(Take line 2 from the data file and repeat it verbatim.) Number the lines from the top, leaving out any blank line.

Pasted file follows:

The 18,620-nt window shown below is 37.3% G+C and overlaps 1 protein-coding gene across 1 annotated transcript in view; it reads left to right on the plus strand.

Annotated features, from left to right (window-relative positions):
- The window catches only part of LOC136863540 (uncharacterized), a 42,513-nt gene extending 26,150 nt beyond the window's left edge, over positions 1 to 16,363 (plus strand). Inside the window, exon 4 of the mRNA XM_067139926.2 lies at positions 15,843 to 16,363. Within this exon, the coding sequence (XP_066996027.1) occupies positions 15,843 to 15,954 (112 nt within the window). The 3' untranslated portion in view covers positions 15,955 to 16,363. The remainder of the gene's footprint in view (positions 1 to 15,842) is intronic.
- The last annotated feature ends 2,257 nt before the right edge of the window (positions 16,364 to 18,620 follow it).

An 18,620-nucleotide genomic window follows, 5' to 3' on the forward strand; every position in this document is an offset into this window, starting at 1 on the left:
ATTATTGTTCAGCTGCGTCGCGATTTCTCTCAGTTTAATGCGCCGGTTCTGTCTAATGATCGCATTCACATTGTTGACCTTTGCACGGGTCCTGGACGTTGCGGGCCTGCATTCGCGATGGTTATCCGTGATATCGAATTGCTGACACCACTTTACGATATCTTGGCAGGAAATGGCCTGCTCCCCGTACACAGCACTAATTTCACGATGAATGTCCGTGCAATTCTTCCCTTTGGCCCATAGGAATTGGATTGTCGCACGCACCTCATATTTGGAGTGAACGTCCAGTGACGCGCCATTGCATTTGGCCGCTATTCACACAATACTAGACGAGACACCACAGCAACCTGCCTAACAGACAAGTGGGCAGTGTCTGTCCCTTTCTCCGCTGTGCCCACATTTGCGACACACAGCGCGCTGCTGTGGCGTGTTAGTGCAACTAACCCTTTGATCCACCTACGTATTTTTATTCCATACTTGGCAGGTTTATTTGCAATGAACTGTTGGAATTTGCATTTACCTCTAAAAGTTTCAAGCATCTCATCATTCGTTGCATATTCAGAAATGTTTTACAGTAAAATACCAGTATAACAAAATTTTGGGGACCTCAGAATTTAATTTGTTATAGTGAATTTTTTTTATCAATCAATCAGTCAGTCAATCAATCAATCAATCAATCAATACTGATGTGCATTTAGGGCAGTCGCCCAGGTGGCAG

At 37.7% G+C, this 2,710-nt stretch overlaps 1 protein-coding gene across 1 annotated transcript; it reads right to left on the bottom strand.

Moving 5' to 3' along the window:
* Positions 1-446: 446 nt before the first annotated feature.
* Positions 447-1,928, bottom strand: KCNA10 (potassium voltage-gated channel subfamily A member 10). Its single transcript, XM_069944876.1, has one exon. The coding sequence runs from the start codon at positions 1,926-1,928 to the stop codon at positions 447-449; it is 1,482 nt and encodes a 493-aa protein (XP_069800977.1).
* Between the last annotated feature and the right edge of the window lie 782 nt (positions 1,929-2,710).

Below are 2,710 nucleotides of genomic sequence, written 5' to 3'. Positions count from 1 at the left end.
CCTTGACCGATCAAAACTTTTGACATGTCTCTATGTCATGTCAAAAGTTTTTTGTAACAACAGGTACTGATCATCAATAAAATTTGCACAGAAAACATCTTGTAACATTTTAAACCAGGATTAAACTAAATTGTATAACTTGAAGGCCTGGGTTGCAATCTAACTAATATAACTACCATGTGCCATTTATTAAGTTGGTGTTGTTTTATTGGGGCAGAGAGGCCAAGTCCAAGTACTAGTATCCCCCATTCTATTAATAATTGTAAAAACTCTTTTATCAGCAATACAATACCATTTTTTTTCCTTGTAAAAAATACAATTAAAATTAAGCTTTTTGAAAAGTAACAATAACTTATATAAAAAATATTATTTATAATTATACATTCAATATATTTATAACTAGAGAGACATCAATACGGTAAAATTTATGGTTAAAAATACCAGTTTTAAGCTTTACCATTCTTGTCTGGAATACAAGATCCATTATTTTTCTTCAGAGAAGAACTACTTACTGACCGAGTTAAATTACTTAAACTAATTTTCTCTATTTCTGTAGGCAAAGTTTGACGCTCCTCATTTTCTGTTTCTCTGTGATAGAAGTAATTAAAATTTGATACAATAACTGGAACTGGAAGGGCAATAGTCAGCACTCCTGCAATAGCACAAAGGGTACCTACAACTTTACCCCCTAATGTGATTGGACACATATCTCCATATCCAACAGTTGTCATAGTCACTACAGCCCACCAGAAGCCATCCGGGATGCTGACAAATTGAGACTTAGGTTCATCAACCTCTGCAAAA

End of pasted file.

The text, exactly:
Annotated features, from left to right (window-relative positions):